Romantic but pitiless, fearlessly emotional as well as edgy, ‘Rust and Bone’ is a powerhouse. It’s the kind of risky venture only a consummate filmmaker could manage, and then only with the help of actors who are daring and accomplished.
With director Jacques Audiard in charge and Marion Cotillard and Matthias Schoenaerts as stars, all the pieces have fallen exactly into place. Although ‘Rust and Bone’ is old fashioned and sentimental at its core, this film’s idea of romance is not everyone’s, and it’s certainly not Jane Austen’s.
The story details the relationship between an arrogant trainer of killer whales whose world is shattered when she loses her legs and a brutish street fighter whose thoughts are exclusively about himself. It’s set in a bleak and violent contemporary France where we worry about the protagonists’ physical and psychological well-being because we know we have to.
Audiard, whose last film was the exceptional, Oscar-nominated ‘A Prophet,’ has always been interested in extreme situations and the people who make their way in them. This time, he’s created an unapologetically melodramatic film (inspired in part by Lon Chaney/Tod Browning silents like ‘The Unknown’) whose aim, he said frankly at the film’s Cannes premiere, was “to look emotions in the eye and take them to the end, even to risk going too far and being excessive and ridiculous.”
But if ‘Rust and Bone’ is an unashamed melodrama, it is melodrama executed by a film artist with a gift for the genre. Starting from a short story collection by Canadian Craig Davidson and working with co-writer and frequent collaborator Thomas Bidegain, Audiard is an exact calibrator of cinematic effects, someone who knows precisely how far he can push a given situation. Having constructed what is essentially a two-character drama, Audiard has been fortunate in the actors who bring it to life. Cotillard, a regular for director Christopher Nolan and a lead actress winner for ‘La Vie en Rose,’ and Belgian actor Schoenaerts, who staggered audiences last year with his role in the Oscar-nominated ‘Bullhead,’ convincingly convey a range of emotions that is way out of the ordinary.
It is Schoenaerts’ Ali we encounter first, a former boxer walking with unwavering determination and trailed by his five-year-old son, Sam (Armand Verdure), an uncertain child he barely knows. Scrounging and scuffling, these two end up in Antibes, in France’s south, staying with Ali’s sister Anna (Corinne Masiero), a woman he has not seen in five years. Clearly, personal relationships are not Ali’s strength. He is a bruiser, physically and psychologically, and Schoenaerts, gifted at playing both sides of that equation, expertly creates a detached, self-involved man no one gets close to. When Ali says, as he frequently does, “I could care less,” you know he means it.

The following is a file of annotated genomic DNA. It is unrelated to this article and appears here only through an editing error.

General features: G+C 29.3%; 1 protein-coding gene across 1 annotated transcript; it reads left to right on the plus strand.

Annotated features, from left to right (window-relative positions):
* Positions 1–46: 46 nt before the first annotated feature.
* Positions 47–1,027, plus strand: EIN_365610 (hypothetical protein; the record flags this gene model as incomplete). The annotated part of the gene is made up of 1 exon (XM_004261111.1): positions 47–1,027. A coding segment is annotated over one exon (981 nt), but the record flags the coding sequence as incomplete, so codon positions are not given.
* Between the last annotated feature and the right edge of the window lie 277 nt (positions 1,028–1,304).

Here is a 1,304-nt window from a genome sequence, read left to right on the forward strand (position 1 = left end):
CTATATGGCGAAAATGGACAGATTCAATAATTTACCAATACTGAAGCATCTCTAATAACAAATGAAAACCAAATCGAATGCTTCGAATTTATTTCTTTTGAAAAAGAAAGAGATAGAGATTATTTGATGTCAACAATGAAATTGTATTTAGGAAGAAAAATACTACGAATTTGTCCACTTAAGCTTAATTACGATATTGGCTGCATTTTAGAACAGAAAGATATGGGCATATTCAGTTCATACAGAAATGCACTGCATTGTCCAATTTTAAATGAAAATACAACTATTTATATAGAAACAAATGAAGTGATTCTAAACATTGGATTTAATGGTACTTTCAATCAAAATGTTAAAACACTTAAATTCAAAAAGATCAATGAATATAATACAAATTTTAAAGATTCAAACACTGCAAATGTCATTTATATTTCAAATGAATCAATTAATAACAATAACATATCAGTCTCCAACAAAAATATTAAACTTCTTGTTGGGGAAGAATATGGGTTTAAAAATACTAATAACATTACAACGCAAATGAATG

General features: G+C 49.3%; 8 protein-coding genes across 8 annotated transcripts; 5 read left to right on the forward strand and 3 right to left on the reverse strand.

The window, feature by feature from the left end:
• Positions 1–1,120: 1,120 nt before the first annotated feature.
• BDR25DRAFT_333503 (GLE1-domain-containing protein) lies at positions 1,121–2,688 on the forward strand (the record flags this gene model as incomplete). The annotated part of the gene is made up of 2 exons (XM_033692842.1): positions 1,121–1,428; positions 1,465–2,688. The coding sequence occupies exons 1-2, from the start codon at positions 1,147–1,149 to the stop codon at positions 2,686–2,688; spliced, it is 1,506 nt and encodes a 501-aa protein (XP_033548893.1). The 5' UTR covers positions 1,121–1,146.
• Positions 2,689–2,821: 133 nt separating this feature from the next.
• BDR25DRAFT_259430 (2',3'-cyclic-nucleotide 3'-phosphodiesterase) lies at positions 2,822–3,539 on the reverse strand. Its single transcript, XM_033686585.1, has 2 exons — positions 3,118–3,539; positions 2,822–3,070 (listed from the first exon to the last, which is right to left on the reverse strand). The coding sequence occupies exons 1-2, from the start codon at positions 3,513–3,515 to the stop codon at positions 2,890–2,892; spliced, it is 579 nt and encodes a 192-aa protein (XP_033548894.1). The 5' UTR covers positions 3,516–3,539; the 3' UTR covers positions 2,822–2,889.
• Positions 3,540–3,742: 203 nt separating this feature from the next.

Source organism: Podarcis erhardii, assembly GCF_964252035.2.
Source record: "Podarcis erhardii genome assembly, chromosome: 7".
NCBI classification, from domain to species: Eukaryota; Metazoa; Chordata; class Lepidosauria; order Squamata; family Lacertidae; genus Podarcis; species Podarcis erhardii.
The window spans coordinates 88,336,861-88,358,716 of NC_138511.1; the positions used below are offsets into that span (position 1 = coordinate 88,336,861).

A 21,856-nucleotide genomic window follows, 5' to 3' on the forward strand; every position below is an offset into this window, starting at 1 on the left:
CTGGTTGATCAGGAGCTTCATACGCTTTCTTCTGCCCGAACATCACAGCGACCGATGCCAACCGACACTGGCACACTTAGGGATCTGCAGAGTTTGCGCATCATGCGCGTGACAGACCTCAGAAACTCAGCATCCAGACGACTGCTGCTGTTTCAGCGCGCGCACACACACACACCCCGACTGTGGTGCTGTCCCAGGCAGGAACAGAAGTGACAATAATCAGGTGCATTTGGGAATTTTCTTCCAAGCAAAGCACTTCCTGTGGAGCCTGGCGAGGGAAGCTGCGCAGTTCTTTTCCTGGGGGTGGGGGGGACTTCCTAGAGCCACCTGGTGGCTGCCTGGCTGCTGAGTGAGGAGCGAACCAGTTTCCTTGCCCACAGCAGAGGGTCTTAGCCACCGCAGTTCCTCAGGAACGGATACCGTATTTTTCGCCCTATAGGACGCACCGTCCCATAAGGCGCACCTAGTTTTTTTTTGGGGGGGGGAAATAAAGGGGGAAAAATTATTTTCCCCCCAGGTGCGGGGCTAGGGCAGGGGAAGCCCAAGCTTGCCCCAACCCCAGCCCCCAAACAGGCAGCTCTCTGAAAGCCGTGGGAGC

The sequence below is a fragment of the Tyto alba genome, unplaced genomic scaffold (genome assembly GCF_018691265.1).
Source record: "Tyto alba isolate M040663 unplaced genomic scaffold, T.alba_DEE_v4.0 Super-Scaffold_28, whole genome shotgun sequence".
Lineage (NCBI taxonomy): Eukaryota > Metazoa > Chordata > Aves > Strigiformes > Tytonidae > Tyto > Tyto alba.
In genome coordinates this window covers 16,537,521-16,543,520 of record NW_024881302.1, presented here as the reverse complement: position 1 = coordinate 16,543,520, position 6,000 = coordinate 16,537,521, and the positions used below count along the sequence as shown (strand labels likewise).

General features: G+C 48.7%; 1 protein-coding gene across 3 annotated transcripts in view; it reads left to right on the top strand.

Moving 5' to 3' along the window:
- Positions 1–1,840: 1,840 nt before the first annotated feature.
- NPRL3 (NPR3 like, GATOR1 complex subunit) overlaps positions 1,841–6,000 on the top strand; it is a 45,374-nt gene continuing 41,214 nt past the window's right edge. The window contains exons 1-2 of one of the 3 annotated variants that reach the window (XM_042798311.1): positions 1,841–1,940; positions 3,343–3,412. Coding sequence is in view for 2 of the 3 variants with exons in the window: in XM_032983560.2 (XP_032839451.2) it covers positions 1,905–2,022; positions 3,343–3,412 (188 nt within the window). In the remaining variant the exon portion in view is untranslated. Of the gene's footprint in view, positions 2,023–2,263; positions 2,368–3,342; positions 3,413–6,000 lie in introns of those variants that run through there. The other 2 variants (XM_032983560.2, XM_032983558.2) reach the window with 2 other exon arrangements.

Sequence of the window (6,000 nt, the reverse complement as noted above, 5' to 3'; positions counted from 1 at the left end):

Ali signs on as a bouncer at a hot club called the Annex, where he encounters Stephanie (Cotillard). An angry, on-edge woman who enjoys provoking men, Stephanie is as much trouble as Ali. He meets her in his professional capacity because she has incited a brawl in which she has been knocked out. Driving her home, Ali, ever the diplomat, matter-of-factly tells Stephanie that she dresses like a whore. In her apartment, when he takes note of some photos of her training killer whales at Antibes Marineland, she snaps back, “You’re surprised a whore can train orcas.”
Ali leaves his phone number as a reflex, but he could care less if she calls, and she doesn’t. Then, quickly, unimaginably, Stephanie loses her legs in an orca attack. While state-of-the art CGI work makes her diminished body undeniably real, it is Cotillard’s magnificent acting that makes what has happened to her believable. Stephanie’s no-holds-barred hysteria, followed by desperation, pain and despair, is communicated largely without words in a performance that is remarkable for vulnerability thrillingly conveyed. While Stephanie is dealing with a radically changed life, Ali is shifting his focus. Through Martial (Belgian actor Bouli Lanners), a sleazy individual he meets via security work, Ali, who has boxed and kickboxed in his past, gets involved in no-holds-barred, illegal street fighting.
He’s attracted by the money involved and, for someone close to immune to fear, because it’s fun. Then, completely unexpectedly, there is a phone call from Stephanie. It has been months since the much-publicised orca attack, and, likely sensing that there’s no room for pity in Ali's distant, emotionless makeup, she asks him to visit. He shows up and, as she expects, he is unconcerned, even indifferent to what has happened to her, which is just what she is looking for. At least at first.
It is the business of ‘Rust and Bone’ to take us along as this atypical relationship unfolds, to draw us in as both Stephanie and Ali attempt to figure out what is possible for them on emotional levels neither one has been comfortable with before. They don’t make it easy for each other, and Audiard makes it equally difficult for the audience: He insists we take these people for who they are, without illusions, without pity, protagonists in a violent fairy tale that is true to itself to the very last frame.